I’m so euphoric at getting up here that what comes after seems irrelevant.
The moss-not-moss is crunchy under my fingertips.
If I press my cheek tight to the surface and look sideways, I can see blue-green trumpets with the ground far beneath.
The Clangers’ fantastic planet.
I slip my slate knife along the gully, working it beneath the trumpet roots.
Lifting against the tip of the slate, I prise free a clod of trumpets and green threads.
Hours later, when they finally get me down, my hand is still clenched tight around the tuft.
My Dad was an artist, from the late 1960s onwards he specialised in printmaking, working mostly with lithography and linocuts. He died back in 2006 but I only finished clearing his studio last year, it has been a bit like unpacking the Tardis.
Seeing 40 years of prints laid out in front of me I was struck by how often the landscapes featured some kind of artificially constructed towers: Pylons, Observatories, lighthouses, radar dishes.
I have memories of our childhood holidays interspersed with visits to similar locations, playing in streams alongside mine workings or other remnants of derelict industry.
Returning to these images now, they seem both familiar and unsettling.
It’s like an alien landscape in miniature, I’ve always loved lichen.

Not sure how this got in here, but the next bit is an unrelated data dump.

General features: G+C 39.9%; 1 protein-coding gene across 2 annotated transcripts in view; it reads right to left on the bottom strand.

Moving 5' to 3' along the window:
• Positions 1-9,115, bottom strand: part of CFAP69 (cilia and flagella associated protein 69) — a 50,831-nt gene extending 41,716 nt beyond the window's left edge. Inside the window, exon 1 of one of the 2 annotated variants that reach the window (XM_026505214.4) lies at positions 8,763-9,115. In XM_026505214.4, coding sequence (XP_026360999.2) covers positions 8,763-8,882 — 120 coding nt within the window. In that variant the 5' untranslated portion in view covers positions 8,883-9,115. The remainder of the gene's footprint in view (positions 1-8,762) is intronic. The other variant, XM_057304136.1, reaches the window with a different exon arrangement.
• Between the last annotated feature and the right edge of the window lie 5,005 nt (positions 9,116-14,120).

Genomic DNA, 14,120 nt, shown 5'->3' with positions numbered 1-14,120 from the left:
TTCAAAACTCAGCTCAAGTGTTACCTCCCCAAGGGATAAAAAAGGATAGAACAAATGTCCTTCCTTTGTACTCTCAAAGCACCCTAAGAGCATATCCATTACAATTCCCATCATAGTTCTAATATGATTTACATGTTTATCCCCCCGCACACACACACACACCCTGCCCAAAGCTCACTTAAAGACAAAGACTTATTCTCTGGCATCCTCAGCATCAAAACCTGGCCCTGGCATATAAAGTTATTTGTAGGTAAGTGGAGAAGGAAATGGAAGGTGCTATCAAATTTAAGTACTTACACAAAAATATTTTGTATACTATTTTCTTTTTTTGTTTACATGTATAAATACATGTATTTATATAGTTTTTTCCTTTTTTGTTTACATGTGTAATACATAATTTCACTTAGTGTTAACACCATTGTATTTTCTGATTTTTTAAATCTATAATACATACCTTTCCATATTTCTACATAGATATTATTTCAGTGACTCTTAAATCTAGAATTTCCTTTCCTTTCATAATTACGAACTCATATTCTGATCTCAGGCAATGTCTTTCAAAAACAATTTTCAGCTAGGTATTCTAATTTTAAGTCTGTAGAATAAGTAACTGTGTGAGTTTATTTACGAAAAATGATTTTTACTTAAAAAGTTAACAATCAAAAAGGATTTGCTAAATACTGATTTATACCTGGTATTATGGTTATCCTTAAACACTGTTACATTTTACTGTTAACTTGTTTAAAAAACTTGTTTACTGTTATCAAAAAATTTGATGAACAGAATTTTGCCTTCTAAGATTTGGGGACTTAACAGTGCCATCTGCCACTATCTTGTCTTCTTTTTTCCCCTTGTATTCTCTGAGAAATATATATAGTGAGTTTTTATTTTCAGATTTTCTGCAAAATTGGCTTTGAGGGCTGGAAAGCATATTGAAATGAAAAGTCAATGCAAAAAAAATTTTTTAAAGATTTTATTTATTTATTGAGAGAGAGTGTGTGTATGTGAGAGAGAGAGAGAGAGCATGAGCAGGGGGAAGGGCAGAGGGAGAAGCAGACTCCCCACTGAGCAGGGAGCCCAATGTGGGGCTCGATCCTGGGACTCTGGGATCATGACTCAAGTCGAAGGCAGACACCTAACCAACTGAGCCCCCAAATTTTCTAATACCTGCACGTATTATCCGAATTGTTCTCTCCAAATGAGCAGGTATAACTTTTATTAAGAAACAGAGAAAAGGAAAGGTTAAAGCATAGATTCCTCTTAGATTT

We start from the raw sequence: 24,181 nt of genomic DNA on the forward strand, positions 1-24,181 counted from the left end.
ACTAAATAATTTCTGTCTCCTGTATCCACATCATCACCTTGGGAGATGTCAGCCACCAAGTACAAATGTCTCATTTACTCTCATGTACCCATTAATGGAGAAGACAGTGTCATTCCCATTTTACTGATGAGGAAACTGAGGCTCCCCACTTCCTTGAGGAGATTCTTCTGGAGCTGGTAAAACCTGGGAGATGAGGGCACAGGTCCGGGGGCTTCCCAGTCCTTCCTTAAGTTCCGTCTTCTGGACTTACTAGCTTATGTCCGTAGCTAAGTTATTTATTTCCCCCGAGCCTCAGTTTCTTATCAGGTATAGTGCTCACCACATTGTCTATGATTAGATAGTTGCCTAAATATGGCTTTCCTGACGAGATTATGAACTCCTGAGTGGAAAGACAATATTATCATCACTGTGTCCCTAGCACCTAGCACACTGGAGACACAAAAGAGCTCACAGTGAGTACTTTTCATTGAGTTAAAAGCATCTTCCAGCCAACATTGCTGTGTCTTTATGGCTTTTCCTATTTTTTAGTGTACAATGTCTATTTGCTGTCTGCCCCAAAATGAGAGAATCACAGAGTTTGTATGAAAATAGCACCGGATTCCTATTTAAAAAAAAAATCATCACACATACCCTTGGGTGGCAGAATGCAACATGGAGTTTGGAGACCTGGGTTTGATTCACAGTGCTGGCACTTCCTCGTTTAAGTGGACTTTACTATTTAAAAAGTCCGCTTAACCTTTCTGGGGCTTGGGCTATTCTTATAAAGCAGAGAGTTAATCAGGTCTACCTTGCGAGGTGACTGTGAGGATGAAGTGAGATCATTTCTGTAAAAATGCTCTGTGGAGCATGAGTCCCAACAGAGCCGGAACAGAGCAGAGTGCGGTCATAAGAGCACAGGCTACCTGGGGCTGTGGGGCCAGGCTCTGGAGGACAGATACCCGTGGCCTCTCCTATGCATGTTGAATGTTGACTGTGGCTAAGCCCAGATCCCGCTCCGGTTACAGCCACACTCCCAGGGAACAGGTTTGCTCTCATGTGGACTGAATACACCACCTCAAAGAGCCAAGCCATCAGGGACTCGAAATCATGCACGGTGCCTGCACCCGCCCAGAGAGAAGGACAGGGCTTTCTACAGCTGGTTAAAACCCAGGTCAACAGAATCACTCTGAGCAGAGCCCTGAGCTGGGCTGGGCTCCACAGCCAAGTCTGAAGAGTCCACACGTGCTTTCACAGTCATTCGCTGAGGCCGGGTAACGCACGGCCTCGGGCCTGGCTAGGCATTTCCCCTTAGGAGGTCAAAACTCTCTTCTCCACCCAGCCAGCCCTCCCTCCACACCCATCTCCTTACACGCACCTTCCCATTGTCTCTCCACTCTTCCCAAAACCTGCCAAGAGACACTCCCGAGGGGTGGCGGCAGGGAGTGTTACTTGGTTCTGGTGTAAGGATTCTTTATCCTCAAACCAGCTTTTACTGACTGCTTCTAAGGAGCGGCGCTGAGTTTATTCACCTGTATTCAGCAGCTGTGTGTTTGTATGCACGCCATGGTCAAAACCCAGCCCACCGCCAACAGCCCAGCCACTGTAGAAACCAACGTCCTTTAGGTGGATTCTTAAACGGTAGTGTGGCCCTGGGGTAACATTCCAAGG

Wonderful seductive intricate shapes.
Lichens are fascinating, they’re a composite organism, where a fungus and a bacteria or algae live together in a symbiotic relationship, one providing the structure and the other providing food. They are very susceptible to changes in atmospheric chemistry and work as sensitive indicators of pollution and environmental change. They might even be considered the equivalent of an ‘early warning system’ for climate breakdown.
7th September 2018
I am standing over a skip holding a crusted, broken Phillips transistor radio in my hands.
During the 1970s I was always borrowing this, my mother’s, VHF radio.
Turning the dial into those spaces below the BBC stations, down into the short wave, where strange repeated sequences, distorted voices and sounds dwelt among the static. Mesmerised by these otherworldly transmissions and their incomprehensible poetry my head filled with questions.
Where did they come from? What was being said, and to who?
I remember tiptoeing downstairs and covertly lifting the radio from its kitchen shelf, trying not to wake my parents (who by then were fed up with repeatedly discovering flat batteries).
I take a picture on my phone. Then, leaning carefully over the indifferent yellow edge, gently place the radio on top of the broken glass and plywood lining the bottom.
My Dad was a socialist, his diatribe during the evening news was a regular fixture of growing up. Although not an active communist I certainly got the feeling he had once been.
In 1975 we went on our first ever trip abroad, a family holiday to the USSR.
While other kids got to go to sunny Majorca we filed past Lenin’s mummified corpse in the shadow of the Kremlin.
Upon our return Dad stopped watching the BBC news and instead at the same time each night he would tune his HMV stereo system to Radio Moscow to catch up on world events.